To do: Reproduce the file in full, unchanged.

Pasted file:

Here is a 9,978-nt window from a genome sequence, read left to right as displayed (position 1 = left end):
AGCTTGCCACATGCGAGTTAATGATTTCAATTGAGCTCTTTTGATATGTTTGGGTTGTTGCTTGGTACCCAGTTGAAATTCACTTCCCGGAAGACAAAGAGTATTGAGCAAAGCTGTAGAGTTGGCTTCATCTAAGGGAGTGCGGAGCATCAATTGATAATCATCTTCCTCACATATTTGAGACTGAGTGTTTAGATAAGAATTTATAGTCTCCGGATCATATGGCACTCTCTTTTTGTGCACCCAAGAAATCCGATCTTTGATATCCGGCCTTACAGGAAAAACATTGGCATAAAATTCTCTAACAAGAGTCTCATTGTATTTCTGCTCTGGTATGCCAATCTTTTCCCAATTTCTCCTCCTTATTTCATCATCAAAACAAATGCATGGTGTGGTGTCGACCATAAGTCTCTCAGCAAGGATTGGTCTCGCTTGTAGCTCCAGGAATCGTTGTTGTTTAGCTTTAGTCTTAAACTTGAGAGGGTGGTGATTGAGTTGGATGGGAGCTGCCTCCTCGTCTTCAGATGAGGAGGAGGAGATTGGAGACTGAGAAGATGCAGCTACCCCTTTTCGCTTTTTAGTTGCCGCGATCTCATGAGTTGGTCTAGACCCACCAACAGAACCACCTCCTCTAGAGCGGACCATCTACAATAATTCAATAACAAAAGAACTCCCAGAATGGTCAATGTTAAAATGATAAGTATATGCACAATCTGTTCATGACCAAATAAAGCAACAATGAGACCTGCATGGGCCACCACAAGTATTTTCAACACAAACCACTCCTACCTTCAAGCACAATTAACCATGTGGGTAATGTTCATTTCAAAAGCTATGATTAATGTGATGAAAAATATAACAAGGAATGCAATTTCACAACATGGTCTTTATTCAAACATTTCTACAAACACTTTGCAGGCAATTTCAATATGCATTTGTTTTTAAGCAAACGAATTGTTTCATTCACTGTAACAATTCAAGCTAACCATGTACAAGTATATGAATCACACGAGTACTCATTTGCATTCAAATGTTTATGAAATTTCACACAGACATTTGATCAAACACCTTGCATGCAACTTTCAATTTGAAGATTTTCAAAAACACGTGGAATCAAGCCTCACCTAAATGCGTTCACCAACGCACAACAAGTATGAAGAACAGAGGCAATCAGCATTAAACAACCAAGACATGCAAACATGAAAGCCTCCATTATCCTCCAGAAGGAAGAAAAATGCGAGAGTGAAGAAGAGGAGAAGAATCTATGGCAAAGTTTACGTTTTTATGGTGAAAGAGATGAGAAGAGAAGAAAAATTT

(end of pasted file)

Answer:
Here is a 9,978-nt window from a genome sequence, read left to right as displayed (position 1 = left end):
AGCTTGCCACATGCGAGTTAATGATTTCAATTGAGCTCTTTTGATATGTTTGGGTTGTTGCTTGGTACCCAGTTGAAATTCACTTCCCGGAAGACAAAGAGTATTGAGCAAAGCTGTAGAGTTGGCTTCATCTAAGGGAGTGCGGAGCATCAATTGATAATCATCTTCCTCACATATTTGAGACTGAGTGTTTAGATAAGAATTTATAGTCTCCGGATCATATGGCACTCTCTTTTTGTGCACCCAAGAAATCCGATCTTTGATATCCGGCCTTACAGGAAAAACATTGGCATAAAATTCTCTAACAAGAGTCTCATTGTATTTCTGCTCTGGTATGCCAATCTTTTCCCAATTTCTCCTCCTTATTTCATCATCAAAACAAATGCATGGTGTGGTGTCGACCATAAGTCTCTCAGCAAGGATTGGTCTCGCTTGTAGCTCCAGGAATCGTTGTTGTTTAGCTTTAGTCTTAAACTTGAGAGGGTGGTGATTGAGTTGGATGGGAGCTGCCTCCTCGTCTTCAGATGAGGAGGAGGAGATTGGAGACTGAGAAGATGCAGCTACCCCTTTTCGCTTTTTAGTTGCCGCGATCTCATGAGTTGGTCTAGACCCACCAACAGAACCACCTCCTCTAGAGCGGACCATCTACAATAATTCAATAACAAAAGAACTCCCAGAATGGTCAATGTTAAAATGATAAGTATATGCACAATCTGTTCATGACCAAATAAAGCAACAATGAGACCTGCATGGGCCACCACAAGTATTTTCAACACAAACCACTCCTACCTTCAAGCACAATTAACCATGTGGGTAATGTTCATTTCAAAAGCTATGATTAATGTGATGAAAAATATAACAAGGAATGCAATTTCACAACATGGTCTTTATTCAAACATTTCTACAAACACTTTGCAGGCAATTTCAATATGCATTTGTTTTTAAGCAAACGAATTGTTTCATTCACTGTAACAATTCAAGCTAACCATGTACAAGTATATGAATCACACGAGTACTCATTTGCATTCAAATGTTTATGAAATTTCACACAGACATTTGATCAAACACCTTGCATGCAACTTTCAATTTGAAGATTTTCAAAAACACGTGGAATCAAGCCTCACCTAAATGCGTTCACCAACGCACAACAAGTATGAAGAACAGAGGCAATCAGCATTAAACAACCAAGACATGCAAACATGAAAGCCTCCATTATCCTCCAGAAGGAAGAAAAATGCGAGAGTGAAGAAGAGGAGAAGAATCTATGGCAAAGTTTACGTTTTTATGGTGAAAGAGATGAGAAGAGAAGAAAAATTT